string processing question
Piet van Oostrum
piet at cs.uu.nl
Sat May 2 00:08:55 CEST 2009
>>>>> Kurt Mueller <mu at problemlos.ch> (KM) wrote:
>KM> But from the command line python interprets the code
>KM> as 'latin_1' I presume. That is why I have to convert
>KM> the "ä" with unicode().
>KM> Am I right?
There are a couple of stages:
1. Your terminal emulator interprets your keystrokes, encodes them in a
sequence of bytes and passes them to the shell. How the characters
are encodes depends on the encoding used in the terminal emulator. So
for example when the terminal is set to utf-8, your "ä" is converted
to two bytes: \xc3 and \xa4.
2. The shell passes these bytes to the python command.
3. The python interpreter must interpret these bytes with some decoding.
If you use them in a bytes string they are copied as such, so in the
example above the string "ä" will consist of the 2 bytes '\xc3\xa4'.
If your terminal encoding would have been iso-8859-1, the string
would have had a single byte '\xe4'. If you use it in a unicode
string the Python parser has to convert it to unicode. If there is an
encoding declaration in the source than that is used. Of course it
should be the same as the actual encoding used by the shell (or the
editor when you have a script saved in a file) otherwise you have a
problem. If there is no encoding declaration in the source Python has
to guess. It appears that in Python 2.x the default is iso-8859-1 but
in Python 3.x it will be utf-8. You should avoid making any
assumptions about this default.
4. During runtime unicode characters that have to be printed, written to
a file, passed as file names or arguments to other processes etc.
have to be encoded again to a sequence of bytes. In this case Python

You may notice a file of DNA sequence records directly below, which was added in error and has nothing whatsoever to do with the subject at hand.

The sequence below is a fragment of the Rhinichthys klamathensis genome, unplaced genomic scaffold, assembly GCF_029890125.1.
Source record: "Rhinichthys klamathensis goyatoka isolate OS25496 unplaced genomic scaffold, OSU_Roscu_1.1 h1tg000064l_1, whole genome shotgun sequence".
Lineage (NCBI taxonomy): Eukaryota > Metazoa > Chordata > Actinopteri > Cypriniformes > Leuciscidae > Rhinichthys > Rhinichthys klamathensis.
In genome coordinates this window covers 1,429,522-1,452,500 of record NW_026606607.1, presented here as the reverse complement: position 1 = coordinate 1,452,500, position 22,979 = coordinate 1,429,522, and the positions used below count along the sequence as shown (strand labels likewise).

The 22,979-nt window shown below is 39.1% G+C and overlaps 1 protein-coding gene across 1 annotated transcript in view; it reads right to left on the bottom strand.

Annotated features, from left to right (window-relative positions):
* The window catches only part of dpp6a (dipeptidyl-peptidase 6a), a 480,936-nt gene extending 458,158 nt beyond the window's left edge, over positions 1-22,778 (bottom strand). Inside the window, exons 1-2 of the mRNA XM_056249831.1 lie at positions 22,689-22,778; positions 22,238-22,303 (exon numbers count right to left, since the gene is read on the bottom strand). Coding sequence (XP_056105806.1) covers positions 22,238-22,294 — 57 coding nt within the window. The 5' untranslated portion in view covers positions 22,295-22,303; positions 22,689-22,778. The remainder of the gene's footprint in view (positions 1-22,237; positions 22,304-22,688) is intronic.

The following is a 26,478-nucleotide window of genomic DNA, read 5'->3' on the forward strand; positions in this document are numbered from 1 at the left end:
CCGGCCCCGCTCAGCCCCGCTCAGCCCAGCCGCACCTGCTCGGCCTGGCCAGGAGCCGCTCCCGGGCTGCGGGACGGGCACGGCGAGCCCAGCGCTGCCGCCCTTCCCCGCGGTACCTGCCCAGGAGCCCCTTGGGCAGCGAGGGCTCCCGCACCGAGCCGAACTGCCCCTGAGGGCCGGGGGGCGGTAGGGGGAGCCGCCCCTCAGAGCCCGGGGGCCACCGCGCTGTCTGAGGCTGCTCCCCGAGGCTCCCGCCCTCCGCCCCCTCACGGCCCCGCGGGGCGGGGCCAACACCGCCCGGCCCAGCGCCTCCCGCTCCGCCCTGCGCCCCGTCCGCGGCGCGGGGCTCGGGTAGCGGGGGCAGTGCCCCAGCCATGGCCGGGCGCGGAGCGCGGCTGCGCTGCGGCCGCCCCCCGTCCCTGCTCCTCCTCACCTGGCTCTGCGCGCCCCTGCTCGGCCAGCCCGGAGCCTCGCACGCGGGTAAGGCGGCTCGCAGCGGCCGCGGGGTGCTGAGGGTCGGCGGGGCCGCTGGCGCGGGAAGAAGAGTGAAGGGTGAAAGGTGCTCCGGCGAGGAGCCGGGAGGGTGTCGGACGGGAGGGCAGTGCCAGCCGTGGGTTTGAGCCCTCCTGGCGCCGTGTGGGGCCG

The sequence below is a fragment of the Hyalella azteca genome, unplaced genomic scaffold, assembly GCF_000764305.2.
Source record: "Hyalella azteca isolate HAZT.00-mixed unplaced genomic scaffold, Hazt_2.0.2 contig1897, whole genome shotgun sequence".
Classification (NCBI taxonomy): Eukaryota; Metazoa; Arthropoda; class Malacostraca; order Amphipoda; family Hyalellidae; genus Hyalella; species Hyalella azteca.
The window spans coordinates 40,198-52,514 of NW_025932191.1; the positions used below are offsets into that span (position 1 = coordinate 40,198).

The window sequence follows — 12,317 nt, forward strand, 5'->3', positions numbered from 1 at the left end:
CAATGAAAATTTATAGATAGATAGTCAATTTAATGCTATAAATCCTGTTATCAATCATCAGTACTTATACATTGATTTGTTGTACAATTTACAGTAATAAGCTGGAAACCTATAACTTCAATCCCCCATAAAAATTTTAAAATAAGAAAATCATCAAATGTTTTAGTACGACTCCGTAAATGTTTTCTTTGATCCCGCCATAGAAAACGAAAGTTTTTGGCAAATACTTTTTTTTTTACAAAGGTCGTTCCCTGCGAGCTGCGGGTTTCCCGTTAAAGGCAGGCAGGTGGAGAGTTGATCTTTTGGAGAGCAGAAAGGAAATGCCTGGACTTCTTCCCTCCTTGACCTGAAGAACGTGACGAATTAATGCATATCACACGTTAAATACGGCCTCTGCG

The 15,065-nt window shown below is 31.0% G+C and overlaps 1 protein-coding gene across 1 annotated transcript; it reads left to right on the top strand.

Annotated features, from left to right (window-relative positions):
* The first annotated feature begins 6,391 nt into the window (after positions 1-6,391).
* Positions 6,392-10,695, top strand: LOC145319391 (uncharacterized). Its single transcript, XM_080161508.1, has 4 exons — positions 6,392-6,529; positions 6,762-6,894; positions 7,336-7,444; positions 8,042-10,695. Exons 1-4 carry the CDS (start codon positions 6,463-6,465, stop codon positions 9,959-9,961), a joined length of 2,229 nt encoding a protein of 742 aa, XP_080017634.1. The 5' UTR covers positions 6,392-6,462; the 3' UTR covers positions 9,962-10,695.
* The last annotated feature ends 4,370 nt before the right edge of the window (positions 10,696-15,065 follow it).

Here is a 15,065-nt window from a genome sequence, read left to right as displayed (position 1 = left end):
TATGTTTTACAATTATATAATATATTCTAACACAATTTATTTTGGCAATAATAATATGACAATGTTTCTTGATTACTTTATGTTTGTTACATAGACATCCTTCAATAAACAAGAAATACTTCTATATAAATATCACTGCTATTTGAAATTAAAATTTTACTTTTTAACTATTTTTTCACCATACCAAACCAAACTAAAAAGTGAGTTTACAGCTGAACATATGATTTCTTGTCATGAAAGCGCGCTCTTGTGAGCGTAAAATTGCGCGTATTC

refuses to guess. Also you can't use the same encoding as in step 3,
because the program can run on a completely different system than
were it was compiled to byte code. So if the (unicode) string isn't
ASCII and no encoding is given you get an error. The encoding can be
given explicitely, or depending on the context, by sys.stdout.encoding,
sys.getdefaultencoding or PYTHONIOENCODING (from 2.6 on).
Unfortunately there is no equivalent to PYTHONIOENCODING for the
interpretation of the source text, it only works on run-time.
python -c 'print len(u"ä")'
prints 2 on my system, because my terminal is utf-8 so the ä is passed
as 2 bytes (\xc3\xa4), but these are interpreted by Python 2.6.2 as two
If I do
python -c 'print u"ä"' in my terminal I therefore get two characters: Ã¤
but if I do this in Emacs I get:
UnicodeEncodeError: 'ascii' codec can't encode characters in position
0-1: ordinal not in range(128)
because my Emacs doesn't pass the encoding of its terminal emulation.
python -c '# -*- coding:utf-8 -*-
will correctly print 1.
Piet van Oostrum <piet at cs.uu.nl>
URL: http://pietvanoostrum.com [PGP 8DAE142BE17999C4]
Private email: piet at vanoostrum.org
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